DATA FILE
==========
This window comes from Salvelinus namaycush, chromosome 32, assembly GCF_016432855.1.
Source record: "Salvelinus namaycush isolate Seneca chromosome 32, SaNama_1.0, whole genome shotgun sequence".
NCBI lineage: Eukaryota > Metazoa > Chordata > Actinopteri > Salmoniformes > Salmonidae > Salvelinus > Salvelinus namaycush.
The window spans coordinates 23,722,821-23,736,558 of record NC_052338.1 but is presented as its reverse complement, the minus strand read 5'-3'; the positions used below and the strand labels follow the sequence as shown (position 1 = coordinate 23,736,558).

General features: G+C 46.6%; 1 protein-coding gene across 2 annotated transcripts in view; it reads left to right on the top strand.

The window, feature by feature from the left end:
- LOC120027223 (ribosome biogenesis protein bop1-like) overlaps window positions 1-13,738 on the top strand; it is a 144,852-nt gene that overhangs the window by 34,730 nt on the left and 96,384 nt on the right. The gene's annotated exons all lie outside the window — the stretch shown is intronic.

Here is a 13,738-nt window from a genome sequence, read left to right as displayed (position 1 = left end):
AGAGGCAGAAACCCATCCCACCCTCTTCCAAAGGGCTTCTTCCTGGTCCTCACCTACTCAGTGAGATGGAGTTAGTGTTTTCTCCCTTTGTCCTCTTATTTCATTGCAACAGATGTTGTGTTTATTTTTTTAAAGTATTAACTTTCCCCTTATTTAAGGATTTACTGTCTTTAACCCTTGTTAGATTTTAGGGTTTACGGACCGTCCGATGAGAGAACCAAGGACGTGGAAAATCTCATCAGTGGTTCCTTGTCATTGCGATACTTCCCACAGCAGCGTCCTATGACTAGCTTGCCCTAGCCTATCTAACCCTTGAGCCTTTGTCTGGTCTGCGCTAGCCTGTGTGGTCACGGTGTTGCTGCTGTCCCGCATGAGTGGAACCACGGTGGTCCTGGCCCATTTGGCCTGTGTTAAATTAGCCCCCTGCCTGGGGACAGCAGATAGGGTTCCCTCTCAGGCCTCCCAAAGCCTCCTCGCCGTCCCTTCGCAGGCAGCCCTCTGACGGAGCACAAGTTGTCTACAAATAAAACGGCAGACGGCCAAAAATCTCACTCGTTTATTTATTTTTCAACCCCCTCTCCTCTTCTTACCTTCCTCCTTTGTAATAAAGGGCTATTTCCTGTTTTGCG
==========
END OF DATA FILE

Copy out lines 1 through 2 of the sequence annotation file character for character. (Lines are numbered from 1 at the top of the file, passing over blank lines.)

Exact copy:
This window comes from Salvelinus namaycush, chromosome 32, assembly GCF_016432855.1.
Source record: "Salvelinus namaycush isolate Seneca chromosome 32, SaNama_1.0, whole genome shotgun sequence".